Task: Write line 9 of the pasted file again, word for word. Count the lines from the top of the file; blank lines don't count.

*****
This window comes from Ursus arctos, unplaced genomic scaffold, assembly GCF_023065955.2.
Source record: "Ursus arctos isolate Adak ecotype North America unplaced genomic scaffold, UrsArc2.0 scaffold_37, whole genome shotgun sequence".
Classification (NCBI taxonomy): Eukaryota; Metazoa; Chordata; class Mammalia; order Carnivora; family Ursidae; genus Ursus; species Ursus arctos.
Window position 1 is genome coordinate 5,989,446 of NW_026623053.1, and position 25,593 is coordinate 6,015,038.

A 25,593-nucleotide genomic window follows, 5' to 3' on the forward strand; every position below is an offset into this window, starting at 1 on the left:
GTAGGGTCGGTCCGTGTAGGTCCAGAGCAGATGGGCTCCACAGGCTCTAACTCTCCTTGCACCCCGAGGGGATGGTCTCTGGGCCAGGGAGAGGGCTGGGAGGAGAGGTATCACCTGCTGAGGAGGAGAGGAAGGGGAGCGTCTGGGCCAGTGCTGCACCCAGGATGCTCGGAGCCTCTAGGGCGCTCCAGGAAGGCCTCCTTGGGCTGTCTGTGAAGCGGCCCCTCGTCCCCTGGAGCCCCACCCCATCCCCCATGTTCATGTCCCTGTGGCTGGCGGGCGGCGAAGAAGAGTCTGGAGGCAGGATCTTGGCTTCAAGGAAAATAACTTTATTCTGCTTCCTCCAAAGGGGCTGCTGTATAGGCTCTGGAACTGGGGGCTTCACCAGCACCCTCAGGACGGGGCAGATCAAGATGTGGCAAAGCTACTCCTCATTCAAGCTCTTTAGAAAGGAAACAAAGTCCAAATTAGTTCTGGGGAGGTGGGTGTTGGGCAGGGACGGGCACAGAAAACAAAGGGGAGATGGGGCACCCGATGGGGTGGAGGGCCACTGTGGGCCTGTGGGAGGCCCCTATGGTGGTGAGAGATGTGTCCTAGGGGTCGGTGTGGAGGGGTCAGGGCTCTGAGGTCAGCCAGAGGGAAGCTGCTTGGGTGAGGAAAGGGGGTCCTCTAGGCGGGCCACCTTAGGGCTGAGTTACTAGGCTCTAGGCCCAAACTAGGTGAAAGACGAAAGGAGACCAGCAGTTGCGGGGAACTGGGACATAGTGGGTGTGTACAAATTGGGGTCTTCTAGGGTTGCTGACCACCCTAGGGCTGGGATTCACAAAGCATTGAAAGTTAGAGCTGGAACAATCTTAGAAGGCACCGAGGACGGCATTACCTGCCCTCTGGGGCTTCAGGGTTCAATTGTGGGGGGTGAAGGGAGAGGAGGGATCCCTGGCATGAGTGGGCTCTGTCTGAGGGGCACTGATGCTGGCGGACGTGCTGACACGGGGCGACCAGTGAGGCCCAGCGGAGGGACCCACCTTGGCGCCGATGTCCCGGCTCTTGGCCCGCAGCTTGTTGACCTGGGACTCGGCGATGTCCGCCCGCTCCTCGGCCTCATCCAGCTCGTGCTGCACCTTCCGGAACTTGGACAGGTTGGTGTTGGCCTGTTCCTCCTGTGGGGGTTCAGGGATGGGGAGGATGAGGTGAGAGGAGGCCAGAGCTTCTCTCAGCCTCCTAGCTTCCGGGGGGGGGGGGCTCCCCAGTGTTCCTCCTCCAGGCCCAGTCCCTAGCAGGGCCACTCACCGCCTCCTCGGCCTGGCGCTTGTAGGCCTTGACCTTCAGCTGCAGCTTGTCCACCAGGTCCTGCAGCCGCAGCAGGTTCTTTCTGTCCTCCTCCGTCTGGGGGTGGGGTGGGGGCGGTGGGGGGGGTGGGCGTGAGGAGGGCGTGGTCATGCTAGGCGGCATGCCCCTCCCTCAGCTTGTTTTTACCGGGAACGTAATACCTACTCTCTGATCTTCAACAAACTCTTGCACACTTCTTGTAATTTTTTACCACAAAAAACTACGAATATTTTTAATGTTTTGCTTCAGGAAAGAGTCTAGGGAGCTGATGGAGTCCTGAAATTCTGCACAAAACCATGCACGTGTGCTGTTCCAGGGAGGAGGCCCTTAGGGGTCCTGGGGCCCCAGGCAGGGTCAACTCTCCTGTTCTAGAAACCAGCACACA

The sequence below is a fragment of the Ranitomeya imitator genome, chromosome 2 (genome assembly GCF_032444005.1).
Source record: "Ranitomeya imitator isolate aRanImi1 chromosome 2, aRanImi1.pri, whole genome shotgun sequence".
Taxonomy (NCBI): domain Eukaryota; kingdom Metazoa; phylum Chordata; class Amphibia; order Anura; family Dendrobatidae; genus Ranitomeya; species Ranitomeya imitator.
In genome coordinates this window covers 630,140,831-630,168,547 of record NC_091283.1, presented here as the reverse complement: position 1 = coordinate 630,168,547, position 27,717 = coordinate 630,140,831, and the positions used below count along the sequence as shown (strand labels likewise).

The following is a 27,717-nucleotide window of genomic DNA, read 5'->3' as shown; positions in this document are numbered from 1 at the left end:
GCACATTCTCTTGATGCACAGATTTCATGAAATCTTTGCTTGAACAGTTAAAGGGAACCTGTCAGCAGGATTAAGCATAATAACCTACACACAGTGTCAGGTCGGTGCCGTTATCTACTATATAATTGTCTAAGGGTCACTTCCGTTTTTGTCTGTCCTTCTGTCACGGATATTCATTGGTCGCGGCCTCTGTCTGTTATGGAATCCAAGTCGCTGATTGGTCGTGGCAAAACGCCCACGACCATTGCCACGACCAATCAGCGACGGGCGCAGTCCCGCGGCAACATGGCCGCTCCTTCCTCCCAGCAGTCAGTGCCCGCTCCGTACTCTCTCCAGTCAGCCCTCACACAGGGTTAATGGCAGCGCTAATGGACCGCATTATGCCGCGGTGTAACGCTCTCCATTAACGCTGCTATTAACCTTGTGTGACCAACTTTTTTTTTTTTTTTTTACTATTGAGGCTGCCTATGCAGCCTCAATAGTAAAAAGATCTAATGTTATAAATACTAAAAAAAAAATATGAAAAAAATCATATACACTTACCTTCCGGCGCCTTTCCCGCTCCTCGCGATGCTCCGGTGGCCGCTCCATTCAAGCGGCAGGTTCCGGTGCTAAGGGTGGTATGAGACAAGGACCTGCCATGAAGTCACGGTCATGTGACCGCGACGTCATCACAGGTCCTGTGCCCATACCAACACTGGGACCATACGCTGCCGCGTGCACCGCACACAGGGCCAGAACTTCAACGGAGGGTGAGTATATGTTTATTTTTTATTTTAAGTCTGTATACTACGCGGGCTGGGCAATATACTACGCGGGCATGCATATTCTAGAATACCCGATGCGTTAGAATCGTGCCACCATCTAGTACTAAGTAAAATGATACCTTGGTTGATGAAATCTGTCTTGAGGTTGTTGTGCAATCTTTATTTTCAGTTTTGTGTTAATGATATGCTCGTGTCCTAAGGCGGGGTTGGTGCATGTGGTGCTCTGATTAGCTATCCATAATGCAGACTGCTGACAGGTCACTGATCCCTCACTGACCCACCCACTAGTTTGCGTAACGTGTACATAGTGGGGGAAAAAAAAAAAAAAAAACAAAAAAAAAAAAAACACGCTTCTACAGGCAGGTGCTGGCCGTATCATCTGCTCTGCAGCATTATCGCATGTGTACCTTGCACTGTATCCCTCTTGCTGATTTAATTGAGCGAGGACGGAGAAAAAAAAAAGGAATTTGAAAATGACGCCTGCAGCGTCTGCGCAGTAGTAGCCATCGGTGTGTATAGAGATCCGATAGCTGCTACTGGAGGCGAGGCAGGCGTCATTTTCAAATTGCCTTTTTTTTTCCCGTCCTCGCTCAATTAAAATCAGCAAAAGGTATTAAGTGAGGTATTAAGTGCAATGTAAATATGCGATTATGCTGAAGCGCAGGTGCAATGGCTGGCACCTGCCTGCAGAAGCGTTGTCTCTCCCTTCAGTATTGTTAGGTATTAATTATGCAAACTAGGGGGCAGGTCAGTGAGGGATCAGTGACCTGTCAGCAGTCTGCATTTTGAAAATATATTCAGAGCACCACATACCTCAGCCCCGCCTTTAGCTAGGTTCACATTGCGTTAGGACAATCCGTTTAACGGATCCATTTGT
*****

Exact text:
Taxonomy (NCBI): domain Eukaryota; kingdom Metazoa; phylum Chordata; class Amphibia; order Anura; family Dendrobatidae; genus Ranitomeya; species Ranitomeya imitator.